A Time Shared Unlimited

Zachary Epcar - 2010, 9:58, 16mm (video), Czech Republic/SF

Brief moments of sense experience in a near-future nearly passed; the simple pleasures, like good dental hygiene habits, inner-thigh exercises, and a glass of refreshing squeezed juice.

Zachary Epcar was born, raised, and is currently living in San Francisco, California. He graduated from the Bard College Film & Electronic Arts Program in 2009 and has spent the last year in the Czech Republic studying at the Academy of Performing Arts in Prague, where he filmed A Time Shared Unlimited.


ATA: I believe A Time Shared Unlimited was filmed in Prague. Can you tell us a little bit more about shooting in the Czech Republic?

ZE: Yes it was filmed in Prague, and was very much inspired by the city, its architecture, and in particular the Žižkov Television Tower, which looks like an earthbound rocket-ship, or an intricately designed dildo, depending on your angle of perspective. As an American shooting a film in Prague I tried to be conscious of the pitfalls there, of becoming too invested in its aesthetic charms, of romanticizing it to death. Maybe working on a project about the future was my way of getting as much distance from historical-reenactment-costume-drama as I could, though I'm sure that despite myself there was some degree of romanticization involved.

ATA: How did living & working in a former Eastern Bloc country influence the film's vision of the future-present?

ZE: It was certainly something I considered; the Soviet brand of totalitarianism has had such a profound influence on dystopian sci-fi literature and cinema, it would be hard to ignore, especially, as you say, living in one of its former territories. But to dwell on this would be too nostalgic. The reality that I was coming from, as well as the present reality of Prague, is a democratic-capitalist reality, and I wanted the film to reflect this most of all. However the influence is definitely there, especially in the shots of Soviet modernist architecture, which represent a sort of past-futurity. The luxury apartment complex featured in the film, on the other hand, is an actual recently developed luxury apartment in Prague, called Central Park Praha, which represents a present- or capitalist-futurity. Both are examples of utopian architecture, the former oriented more towards utility and function, the latter leisure and the maximization of comfort.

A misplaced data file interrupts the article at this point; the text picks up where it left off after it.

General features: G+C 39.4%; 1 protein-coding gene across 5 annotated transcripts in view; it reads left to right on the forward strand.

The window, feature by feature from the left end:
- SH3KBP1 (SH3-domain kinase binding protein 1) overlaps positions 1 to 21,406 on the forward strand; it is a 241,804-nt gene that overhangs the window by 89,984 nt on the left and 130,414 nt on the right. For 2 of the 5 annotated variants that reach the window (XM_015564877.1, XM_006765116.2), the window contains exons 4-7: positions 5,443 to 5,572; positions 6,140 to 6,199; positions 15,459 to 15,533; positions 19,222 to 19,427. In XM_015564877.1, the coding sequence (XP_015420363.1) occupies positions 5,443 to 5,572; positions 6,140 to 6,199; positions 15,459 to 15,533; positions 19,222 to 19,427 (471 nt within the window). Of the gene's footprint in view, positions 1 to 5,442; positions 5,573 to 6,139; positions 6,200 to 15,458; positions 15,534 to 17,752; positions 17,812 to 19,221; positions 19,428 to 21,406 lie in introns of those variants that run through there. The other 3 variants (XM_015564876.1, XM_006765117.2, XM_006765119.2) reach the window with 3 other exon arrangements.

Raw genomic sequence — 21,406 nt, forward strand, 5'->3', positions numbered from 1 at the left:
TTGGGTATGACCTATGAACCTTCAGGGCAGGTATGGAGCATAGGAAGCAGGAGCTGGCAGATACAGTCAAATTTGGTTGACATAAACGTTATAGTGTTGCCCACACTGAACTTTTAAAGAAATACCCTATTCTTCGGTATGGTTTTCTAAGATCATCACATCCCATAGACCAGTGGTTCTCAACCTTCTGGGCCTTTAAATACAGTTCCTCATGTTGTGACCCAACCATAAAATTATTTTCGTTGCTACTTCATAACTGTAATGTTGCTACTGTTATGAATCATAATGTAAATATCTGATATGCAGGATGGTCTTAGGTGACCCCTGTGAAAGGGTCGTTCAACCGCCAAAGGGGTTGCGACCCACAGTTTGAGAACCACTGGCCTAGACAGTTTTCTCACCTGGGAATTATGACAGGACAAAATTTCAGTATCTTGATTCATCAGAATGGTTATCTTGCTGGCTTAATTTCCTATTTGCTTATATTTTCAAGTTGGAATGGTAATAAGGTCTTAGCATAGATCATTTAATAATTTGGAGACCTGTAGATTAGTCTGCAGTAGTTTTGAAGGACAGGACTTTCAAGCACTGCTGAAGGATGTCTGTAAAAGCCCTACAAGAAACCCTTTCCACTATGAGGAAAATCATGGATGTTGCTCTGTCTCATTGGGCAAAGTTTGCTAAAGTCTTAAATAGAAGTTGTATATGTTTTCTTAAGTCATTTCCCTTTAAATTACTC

ATA: As with The Salariat in Parts, sound design is an important element of this film. How did you compose it for this film?

ZE: The strategy here was pretty similar, with a period of time after shooting dedicated to accumulating sounds and taking field recordings. Like the other film, much of the sound design was predetermined; if I had an image in mind, it would usually be accompanied by a specific sound or combination of sounds, and what followed would be a process of trying to recreate or locate these imagined sounds. The major difference with this film, aside from the abundance of dialogue, is the introduction of more explicitly musical elements. These were all done with my mouth.

ATA: What should I have asked you?

ZE: Does Kevin Costner make a brief appearance in your film? Yes, Mr. Costner does make a brief appearance in my film, at around the two-minute mark.

Interview by Liz Wing of ATA

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